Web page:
In Aktiebolaget Volvo v On Gal Ltd, the Tel Aviv District Court has held that the import and sale of spare parts for vehicles bearing the trademark VOLVO, where such parts are not authorized, constitute trademark infringement and passing off. The court dismissed the defendants' claim that they were entitled to use the VOLVO mark to show that their spare parts could be used for Volvo cars.

21 March 2006

Refusal of AOL's INSTANT MESSENGER marks overturned

The Trademark Trial and Appeal Board has reversed a decision to refuse registration for a series of four marks containing the term 'INSTANT MESSENGER'. The TTAB held that the applicant, America Online Inc, had provided sufficient evidence to (i) rebut the examining attorney's prima facie case that the marks were generic, and (ii) establish that the marks had acquired distinctiveness.

17 March 2006

Debenhams roars to victory in TIGERLILY Case

The registrar of trademarks has allowed the registration of the mark TIGERLILY for goods in Class 25 of the Nice Classification. The registrar concluded that the mark was unlikely to cause confusion with the prior registered marks TIGER ASICS CORPORATION, ASICS TIGER and ASICS TIGER (and cross line device) used for goods in the same class.

16 March 2006

Patent decision clarifies rules of procedure for all IP litigation

In a recently published decision, the Swiss Federal Supreme Court has clarified (i) the standards applicable to courts when providing the reasons for the grant or denial of a preliminary injunction, and (ii) issues relating to the use of expert evidence, particularly in cases of a highly technical nature. Although the court's decision related to a patent, the principles that it established are applicable to all types of industrial property right.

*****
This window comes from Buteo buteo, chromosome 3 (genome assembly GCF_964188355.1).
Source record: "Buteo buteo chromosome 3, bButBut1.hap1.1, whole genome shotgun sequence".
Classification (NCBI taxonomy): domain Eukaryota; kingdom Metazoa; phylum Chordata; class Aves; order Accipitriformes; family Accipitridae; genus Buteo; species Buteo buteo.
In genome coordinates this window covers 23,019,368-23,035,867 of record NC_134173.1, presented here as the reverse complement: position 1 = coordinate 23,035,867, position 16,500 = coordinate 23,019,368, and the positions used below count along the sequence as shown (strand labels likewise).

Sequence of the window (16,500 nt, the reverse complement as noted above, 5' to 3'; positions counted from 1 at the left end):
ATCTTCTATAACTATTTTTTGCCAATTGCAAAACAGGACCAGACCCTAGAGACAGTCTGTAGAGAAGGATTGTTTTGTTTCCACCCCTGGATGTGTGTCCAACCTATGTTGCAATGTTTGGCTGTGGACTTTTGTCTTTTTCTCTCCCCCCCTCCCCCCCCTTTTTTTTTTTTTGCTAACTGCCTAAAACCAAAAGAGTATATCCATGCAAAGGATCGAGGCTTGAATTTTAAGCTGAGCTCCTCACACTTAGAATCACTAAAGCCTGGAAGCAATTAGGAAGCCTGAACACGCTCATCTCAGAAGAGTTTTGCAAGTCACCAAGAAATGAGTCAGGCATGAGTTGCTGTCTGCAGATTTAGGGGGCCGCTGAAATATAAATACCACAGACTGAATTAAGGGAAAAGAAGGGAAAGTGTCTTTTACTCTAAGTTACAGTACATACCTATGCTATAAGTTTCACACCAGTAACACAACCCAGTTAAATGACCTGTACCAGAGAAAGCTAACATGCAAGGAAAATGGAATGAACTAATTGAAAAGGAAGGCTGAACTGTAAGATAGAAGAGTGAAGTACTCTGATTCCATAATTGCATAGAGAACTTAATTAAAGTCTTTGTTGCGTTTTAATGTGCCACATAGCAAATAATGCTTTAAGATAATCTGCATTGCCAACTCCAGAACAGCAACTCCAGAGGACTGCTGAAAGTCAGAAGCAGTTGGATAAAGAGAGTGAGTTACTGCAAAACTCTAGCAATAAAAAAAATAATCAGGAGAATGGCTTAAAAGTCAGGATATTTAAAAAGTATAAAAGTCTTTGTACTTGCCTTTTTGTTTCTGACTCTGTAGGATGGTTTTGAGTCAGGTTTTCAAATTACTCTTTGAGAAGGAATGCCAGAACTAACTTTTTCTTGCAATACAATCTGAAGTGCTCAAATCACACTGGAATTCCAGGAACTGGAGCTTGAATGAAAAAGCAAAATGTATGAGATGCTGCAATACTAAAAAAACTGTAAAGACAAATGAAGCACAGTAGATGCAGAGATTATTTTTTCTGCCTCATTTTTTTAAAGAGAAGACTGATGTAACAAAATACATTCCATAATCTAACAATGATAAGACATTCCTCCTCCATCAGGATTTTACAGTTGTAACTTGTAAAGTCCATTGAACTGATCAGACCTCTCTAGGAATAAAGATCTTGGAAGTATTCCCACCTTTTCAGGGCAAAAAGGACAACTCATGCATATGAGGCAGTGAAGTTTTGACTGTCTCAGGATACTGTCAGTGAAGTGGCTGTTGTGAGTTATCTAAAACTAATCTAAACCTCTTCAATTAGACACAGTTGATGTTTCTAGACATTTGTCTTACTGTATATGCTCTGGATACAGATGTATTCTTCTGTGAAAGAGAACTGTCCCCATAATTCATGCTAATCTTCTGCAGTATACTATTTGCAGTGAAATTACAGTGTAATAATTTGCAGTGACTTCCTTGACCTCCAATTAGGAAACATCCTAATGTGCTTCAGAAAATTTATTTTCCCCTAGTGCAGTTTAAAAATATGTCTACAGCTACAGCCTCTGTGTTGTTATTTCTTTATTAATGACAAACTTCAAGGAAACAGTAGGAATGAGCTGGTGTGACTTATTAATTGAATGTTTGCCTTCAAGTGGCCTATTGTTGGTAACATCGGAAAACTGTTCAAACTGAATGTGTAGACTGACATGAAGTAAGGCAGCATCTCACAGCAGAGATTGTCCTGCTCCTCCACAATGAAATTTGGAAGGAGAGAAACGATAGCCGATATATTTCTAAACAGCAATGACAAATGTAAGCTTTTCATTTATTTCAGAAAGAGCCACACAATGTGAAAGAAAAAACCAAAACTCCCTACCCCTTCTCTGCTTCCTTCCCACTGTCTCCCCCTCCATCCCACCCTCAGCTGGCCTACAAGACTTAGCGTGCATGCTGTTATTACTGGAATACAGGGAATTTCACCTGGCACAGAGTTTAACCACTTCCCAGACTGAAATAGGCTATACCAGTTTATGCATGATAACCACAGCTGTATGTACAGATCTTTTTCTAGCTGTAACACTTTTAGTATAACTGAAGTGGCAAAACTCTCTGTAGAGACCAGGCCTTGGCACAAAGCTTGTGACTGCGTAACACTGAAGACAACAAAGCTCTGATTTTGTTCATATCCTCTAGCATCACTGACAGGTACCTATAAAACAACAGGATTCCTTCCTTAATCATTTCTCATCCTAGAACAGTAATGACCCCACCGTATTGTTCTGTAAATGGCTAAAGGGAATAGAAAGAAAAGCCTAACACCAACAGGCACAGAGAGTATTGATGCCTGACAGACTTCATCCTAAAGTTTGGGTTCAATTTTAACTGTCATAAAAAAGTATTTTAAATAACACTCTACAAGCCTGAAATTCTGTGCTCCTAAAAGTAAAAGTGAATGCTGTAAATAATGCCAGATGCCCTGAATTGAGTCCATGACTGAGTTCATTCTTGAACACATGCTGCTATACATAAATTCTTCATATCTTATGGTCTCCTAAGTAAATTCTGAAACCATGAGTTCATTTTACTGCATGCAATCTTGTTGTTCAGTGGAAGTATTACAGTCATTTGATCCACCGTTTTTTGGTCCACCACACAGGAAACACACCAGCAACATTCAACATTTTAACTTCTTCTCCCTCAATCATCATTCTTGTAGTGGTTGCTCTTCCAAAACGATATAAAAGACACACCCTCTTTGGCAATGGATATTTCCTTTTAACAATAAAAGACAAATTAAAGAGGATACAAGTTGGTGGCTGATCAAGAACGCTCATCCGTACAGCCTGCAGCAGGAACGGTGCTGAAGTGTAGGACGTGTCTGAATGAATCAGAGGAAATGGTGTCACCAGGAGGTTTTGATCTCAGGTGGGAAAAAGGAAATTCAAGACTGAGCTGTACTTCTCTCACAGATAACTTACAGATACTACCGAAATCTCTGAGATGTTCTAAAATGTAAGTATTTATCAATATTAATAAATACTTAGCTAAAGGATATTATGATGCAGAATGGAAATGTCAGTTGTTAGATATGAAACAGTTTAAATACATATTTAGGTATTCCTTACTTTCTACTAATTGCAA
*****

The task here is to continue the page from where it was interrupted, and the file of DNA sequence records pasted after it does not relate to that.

16 March 2006

OHIM Board of Appeal incorrect to bring opposition to an end

In Dami v OHIM, the European Court of First Instance has overturned an OHIM Board of Appeal's decision, in which it interpreted a joint application to stay an opposition proceeding as a withdrawal of the opposition. Among other things, the court held that the board's assertion that the parties had expressed a common intention of bringing the proceedings to an end had no factual basis.

15 March 2006

New procedure allowing objection to company names on its way

The Company Law Reform Bill has had its second reading before the House of Lords and will now go to a Grand Committee for debate. Among other things, the bill proposes a new right to object to a company name on the basis of goodwill in an identical or similar name. It will mean that a party may be able to force a company to change its name, without the need to litigate.

14 March 2006

Copyright may help to prevent parallel imports

In Euro Excellence Inc v Kraft Canada Inc, the Federal Court of Appeal has upheld a lower court's decision to stop the importation of grey market chocolate bars. The case marks a distinct shift in the Canadian courts' approach to grey market imports and suggests that IP right owners may be better off relying on copyright rather than their trademark registrations when seeking to prevent parallel imports.